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The reason you most frequently hear people grumble about unions in reference to filmmaking (i.e. your 200 thousand versus 20 million inference) is that the conflict there is extremely representative of the uncomfortable marriage between art and commerce. Unions are great and necessary things; but the rules and regulations they require are, like so many things in the world of business and economics, run in the opposite direction of the artistic side of filmmaking.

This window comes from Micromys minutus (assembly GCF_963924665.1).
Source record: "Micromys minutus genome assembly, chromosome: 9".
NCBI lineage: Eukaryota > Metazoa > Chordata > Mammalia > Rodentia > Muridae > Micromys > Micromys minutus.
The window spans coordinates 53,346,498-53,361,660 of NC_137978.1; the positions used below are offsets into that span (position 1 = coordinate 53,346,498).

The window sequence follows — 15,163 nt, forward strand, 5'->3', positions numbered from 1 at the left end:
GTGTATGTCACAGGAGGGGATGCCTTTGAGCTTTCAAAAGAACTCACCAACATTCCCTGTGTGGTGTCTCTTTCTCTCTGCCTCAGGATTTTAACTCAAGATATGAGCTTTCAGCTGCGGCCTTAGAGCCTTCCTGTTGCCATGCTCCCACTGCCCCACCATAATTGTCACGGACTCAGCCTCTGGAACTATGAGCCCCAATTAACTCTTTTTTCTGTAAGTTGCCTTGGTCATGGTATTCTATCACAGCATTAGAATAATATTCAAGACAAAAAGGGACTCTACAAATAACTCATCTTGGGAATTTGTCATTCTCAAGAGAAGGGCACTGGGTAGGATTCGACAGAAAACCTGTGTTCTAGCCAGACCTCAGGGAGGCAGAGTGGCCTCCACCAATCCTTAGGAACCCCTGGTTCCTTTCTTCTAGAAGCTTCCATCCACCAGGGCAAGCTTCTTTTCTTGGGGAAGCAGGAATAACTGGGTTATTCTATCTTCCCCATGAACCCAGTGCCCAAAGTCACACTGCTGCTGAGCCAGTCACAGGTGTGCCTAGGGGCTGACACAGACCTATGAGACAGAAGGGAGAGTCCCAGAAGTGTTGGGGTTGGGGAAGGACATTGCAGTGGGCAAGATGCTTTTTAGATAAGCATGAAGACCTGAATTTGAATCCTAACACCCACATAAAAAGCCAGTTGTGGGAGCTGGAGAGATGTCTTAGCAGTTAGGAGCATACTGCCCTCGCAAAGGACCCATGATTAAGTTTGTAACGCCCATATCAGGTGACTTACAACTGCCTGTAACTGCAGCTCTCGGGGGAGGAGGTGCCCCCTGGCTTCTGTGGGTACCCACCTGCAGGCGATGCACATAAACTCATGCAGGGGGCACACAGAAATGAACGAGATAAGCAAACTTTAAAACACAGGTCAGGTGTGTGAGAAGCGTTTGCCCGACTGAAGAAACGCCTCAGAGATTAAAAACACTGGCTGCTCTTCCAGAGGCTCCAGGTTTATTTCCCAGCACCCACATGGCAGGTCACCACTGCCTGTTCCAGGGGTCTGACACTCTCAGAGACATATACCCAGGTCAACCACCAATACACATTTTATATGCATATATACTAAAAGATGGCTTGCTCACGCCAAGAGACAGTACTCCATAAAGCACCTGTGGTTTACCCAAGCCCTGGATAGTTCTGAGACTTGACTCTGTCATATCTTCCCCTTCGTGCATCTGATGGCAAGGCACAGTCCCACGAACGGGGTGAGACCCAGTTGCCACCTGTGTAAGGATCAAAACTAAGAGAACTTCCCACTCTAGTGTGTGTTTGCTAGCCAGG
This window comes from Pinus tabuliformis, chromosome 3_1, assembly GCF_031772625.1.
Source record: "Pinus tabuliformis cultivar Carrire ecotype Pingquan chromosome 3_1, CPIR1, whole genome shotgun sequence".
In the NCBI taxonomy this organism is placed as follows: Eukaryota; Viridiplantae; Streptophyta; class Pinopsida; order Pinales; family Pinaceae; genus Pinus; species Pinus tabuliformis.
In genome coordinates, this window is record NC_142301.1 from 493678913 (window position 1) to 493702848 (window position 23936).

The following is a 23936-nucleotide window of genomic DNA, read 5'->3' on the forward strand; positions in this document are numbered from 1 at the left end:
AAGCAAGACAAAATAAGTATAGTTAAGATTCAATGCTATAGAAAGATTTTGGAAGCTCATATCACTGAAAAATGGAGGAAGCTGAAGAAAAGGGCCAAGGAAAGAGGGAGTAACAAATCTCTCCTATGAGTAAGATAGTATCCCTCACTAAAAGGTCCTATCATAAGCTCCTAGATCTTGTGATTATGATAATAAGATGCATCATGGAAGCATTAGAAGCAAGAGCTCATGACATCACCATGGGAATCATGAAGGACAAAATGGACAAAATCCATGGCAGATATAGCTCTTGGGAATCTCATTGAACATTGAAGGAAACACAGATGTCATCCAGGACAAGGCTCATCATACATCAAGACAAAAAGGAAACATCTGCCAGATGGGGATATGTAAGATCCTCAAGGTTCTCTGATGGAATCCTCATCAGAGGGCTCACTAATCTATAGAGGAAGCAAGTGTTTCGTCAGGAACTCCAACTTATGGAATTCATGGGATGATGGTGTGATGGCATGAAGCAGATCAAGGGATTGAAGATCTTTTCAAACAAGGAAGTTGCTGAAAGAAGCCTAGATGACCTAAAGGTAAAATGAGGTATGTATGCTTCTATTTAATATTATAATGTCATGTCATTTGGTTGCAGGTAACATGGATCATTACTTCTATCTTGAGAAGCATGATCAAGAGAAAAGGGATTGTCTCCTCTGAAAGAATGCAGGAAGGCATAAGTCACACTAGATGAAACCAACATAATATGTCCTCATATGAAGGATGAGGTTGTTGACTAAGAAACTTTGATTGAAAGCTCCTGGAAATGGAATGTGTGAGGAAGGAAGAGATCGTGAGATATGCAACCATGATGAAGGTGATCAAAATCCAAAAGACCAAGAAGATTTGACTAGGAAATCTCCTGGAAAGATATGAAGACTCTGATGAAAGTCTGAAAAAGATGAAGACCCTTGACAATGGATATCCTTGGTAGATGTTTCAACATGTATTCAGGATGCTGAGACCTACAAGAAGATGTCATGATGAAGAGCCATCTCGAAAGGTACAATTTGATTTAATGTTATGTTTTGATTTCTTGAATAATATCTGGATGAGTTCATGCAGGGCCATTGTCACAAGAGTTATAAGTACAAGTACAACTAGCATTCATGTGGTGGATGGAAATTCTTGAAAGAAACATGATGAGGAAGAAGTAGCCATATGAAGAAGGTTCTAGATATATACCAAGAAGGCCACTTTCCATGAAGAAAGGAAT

Yes, filmmaking is a group effort; and yes, that group should be made up of people who should excel in their fields; and yes, those people should be compensated for the services they provide. But when the regulations get in the way - when a P.A. can't drive a van with a dolly to the set, or when a grip can't grab a boom mic or the director can't move a flag, then the (communally) creative process is slowed down. This is why Jim Jarmusch, among others, tries not to make union pictures - it's less about the money saved than the freedom gained.

It's an odd paradox; should one make a concession towards artistic freedom for the rights of workers, so as not to seem a hypocrite? I sense a slippery slope coming on...

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